What, exactly, does the phrase “encapsulates the Windows PI” mean? Encapsulation is a key concept for any object-oriented programming language. It refers to the capability of an object to hide its internal workings from other objects. In turn, the object allows itself to be manipulated by the programmer and other objects through the use of three key object features: properties, methods, and events.
Let’s consider two kinds of objects that you have seen in the Visual Basic startup screen: forms and controls. The image below shows a Window that contains a form named Form1. This form acts as a container for controls. You could think of Form1 as a blank piece of paper that you must fill in. You use this blank form to design the user interface for a Visual Basic application. When you begin the design of a Visual Basic program, you start with a blank form and, with a set of tools, begin to design the user interface.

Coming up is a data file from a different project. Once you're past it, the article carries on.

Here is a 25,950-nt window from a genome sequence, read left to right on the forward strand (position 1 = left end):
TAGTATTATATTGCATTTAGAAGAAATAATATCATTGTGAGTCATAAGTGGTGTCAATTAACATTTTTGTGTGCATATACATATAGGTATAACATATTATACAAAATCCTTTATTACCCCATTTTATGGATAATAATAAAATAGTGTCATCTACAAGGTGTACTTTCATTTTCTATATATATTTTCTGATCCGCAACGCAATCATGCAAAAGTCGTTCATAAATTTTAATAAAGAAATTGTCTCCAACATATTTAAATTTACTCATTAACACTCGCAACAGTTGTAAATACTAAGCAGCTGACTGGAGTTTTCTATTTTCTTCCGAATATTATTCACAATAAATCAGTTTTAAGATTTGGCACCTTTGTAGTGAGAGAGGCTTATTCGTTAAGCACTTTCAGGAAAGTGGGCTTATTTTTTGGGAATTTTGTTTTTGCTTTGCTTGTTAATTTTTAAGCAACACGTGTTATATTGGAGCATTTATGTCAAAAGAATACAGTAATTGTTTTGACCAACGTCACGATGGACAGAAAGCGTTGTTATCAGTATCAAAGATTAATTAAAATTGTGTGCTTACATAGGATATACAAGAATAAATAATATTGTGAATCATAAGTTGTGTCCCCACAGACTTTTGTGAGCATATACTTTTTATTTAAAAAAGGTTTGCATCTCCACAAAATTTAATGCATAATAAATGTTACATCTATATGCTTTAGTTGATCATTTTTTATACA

The tools you use to construct the interface are called controls, which are attached to forms. Examples of controls are shown on the toolbox and include a text box (a box the user types text into), a command button (an on-screen button that the user can click), and a label (an area on the form to place a text heading). If the toolbox is not visible, select View, Toolbox on the menu bar, or click the toolbox button on the toolbar to display it.
Because forms and controls are objects, they can be manipulated by properties, methods, and events. Let’s consider each of these object features in turn.